Port Authority workers, retirees get free E-ZPass

August 11, 2008 3:47:36 PM PDT
Gov. Jon S. Corzine's office on Monday repeated calls for the Port Authority of New York and New Jersey to discontinue giving free E-ZPass tags to employees and retirees. "The governor thinks this is an inappropriate practice, that E-ZPass should be used for business purposes. This is something that should be corrected," said Corzine spokesman Jim Gardner.

Nearly 7,600 Port Authority employees and retirees have free E-ZPass tags for all trips across Hudson River and Staten Island crossings operated by the agency.

The perk was disclosed in The Sunday Star-Ledger of Newark, which reported that the benefit cost the Port Authority roughly $1 million over the last year.

"Use of a company's products for its employees is very standard. And the trips represent only a fraction of a percent of toll revenues," Port Authority spokesman Marc La Vorgna said in defending the practice, which he said has been negotiated into union contracts.

New York Gov. David Paterson, who along with Corzine appoints the Port Authority's board, said through a spokeswoman that the perks were a contractual issue.

"Gov. Paterson has every confidence the Port Authority will address this in a way that is fair to its employees and the taxpayers of New York and New Jersey," said Erin Duggan, a spokeswoman for the governor.

News of the practice comes at the same time the Metropolitan Transportation Authority is taking criticism for offering a similar benefit to nearly 3,000 employees and retirees, who have free use of E-ZPass tags on the MTA's seven bridges and two tunnels around New York City.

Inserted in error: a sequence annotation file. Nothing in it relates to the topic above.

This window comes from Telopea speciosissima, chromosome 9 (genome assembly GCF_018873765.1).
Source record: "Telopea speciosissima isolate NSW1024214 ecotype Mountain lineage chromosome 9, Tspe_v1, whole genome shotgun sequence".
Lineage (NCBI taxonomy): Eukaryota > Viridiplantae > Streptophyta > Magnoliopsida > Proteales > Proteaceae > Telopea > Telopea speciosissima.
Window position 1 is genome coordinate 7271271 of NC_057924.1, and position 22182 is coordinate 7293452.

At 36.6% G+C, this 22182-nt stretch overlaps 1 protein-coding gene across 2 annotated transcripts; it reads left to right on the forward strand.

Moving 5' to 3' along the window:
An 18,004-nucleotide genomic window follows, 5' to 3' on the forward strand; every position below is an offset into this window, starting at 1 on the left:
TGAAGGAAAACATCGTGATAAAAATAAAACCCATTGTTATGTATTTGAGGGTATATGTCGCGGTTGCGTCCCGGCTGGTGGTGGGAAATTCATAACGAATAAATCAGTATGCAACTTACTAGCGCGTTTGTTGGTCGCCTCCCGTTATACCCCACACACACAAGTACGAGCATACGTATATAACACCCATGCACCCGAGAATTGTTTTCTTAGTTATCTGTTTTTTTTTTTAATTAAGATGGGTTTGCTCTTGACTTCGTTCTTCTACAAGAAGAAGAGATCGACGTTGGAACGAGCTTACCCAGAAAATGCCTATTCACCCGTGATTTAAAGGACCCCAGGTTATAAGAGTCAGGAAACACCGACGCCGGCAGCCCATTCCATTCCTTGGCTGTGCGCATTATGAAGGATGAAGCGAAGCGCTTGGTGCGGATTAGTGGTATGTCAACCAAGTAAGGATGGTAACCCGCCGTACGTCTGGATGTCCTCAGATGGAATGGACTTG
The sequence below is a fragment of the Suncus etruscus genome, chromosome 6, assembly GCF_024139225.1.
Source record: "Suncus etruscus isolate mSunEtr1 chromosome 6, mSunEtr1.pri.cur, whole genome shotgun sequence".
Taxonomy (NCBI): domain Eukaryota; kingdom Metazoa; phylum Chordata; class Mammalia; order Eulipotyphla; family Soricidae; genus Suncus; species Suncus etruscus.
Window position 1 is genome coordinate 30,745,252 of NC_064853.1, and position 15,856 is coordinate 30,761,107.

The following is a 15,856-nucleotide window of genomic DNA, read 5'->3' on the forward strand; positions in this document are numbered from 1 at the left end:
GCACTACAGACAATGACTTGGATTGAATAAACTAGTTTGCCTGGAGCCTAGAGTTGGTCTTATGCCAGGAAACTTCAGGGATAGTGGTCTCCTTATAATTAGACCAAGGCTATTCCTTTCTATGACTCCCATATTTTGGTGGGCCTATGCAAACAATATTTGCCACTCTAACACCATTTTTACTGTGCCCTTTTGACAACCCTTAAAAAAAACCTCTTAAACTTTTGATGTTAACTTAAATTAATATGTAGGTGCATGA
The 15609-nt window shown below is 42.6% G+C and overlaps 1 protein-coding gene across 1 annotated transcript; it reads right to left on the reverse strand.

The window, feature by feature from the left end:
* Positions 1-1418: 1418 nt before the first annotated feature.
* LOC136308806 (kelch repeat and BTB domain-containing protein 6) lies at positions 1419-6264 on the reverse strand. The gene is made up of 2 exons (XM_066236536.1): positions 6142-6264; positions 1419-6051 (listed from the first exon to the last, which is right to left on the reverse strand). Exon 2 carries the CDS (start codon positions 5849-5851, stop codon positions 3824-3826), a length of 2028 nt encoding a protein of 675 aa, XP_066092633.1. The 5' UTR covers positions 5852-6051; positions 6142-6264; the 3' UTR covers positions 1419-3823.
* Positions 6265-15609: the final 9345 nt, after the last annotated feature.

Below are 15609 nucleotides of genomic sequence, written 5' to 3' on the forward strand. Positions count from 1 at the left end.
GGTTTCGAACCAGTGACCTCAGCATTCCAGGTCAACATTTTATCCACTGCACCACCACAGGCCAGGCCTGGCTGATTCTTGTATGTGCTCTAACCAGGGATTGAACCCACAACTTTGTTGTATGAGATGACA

In addition, many New York State Thruway Authority employees and retirees are able to ride the Thruway for free under union contract provisions, said authority spokeswoman Sarah Kampf.

The Port Authority has been offering the free tags since it instituted E-ZPass in 1997. The Port Authority also allows 1,100 PATH employees to ride the rails for free.

New Jersey Turnpike Authority spokesman Joe Orlando couldn't understand the rationale for offering such a benefit. He noted that Turnpike Authority employees only get free use of their tags when they're on the job on the Turnpike, or the Garden State Parkway. They have to pay the authority back for any off-the-clock use of the tags.

"It's not our policy to allow it for personal use," Orlando said.

Other E-ZPass collecting agencies - including the South Jersey Transportation Authority, the Pennsylvania Turnpike Authority, and Illinois Tollway - have similar policies.

The Massachusetts Turnpike Authority doesn't give employees free rides when they aren't working, but less than 100 retirees get discounted rides on the turnpike, said authority spokesman Mac Daniel.

The E-ZPass network involves multiple toll-collecting agencies, and covers about half of the East Coast and part of the Midwest.

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